I do not know what institution you work for, but as a full Prof. I find my summers are extremely busy. [last sumemr I was on a little hiatus, but that was not usual] If I am not teaching summer session I am on summer sabbatical. I have taken summer sabbatical several times during my tenure here and it is always a wonderfulk experience. Two summers ago I was in Italy researching with an Italian Psychologist.
Maybe you can explore summer away programs for profs...Again I do not know your institution but if there are opportunities to study elsewhere, they should not be overlooked.
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Old 04-21-2004, 08:05 AM
Yossarian Yossarian is offline
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Originally Posted by Phlosphr
I do not know what institution you work for, but as a full Prof. I find my summers are extremely busy. [last sumemr I was on a little hiatus, but that was not usual]
(I'd e-mail you this, Phlosphr, but I haven't coughed up the $5 yet!)

One problem I face in my field (Geology) is that field-work is a major part of research, and with classes dominating Sept to May, Summer becomes the only time I can get time in the field--especially if I my research area is far away (which it is, since I'm a hard-rock geologist surrounded by soft-rocks). So, I can squeeze in a quick 4-week session of Summer teaching before I leave, but that's about it. This summer, I've got a grad student working under me that I'm spending 6 weeks with out in the desert, for instance...

We do have a teach-abroad program in the Summer; I may submit a proposal for next year.
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Old 04-21-2004, 11:12 AM
CrankyAsAnOldMan CrankyAsAnOldMan is offline
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In academe, Harvard has long had the reputation of bringing in junior faculty at a low rate of pay with little intention of tenuring them. They come for the cachet of Harvard and the chance (presumably) to work with top students, and they get hired away by other places who are happy to snap them up. Harvard may not be only one, but that is certainly the way Harvard is talked about.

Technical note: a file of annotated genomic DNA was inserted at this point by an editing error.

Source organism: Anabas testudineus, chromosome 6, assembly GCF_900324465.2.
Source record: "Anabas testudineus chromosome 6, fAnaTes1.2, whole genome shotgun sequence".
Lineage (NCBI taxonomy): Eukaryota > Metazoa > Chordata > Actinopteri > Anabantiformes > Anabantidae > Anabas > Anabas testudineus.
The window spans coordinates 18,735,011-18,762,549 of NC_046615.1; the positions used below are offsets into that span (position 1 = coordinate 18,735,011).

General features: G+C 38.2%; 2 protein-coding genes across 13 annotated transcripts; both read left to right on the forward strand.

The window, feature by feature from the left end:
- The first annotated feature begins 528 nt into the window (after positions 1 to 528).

Credible surveys of faculty which have included time studies show that most faculty put in well over 40 hours a week on their job. Now, on the one hand, they are not tied to campus from 9-5 each day, and have considerable flexibility once they fulfill teaching and advising commitments. On the other hand, there is always more to do and no clear boundaries on working hours. So yes, they have flexibility, but they spend many hours on what they do and some of them have a hard time finding time for their families/lives outside of academe. It's one of the reasons I didn't find a faculty job wholly appealing.
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Old 04-21-2004, 11:22 AM
Mathochist Mathochist is offline
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Quote:
Originally Posted by CrankyAsAnOldMan
Credible surveys of faculty which have included time studies show that most faculty put in well over 40 hours a week on their job. Now, on the one hand, they are not tied to campus from 9-5 each day, and have considerable flexibility once they fulfill teaching and advising commitments. On the other hand, there is always more to do and no clear boundaries on working hours. So yes, they have flexibility, but they spend many hours on what they do and some of them have a hard time finding time for their families/lives outside of academe. It's one of the reasons I didn't find a faculty job wholly appealing.
It really depends what you count as "on the job". Does me sitting around reading a book on mathematical attacks on the theory of Go endgames count? I'm not doing active research in the field, but it always pays to be well-read. Does sitting around in the department flipping through the LRB or the NYT count? I'm in the office, but not really doing "work".

It really depends what field you're talking about. If your work requires field time, that's a fixed requirement. If it requires referring to noncirculating media, that's more time you have to be in one particular place for some length of time. If your (non-teaching) work basically boils down to reading and thinking, you're golden.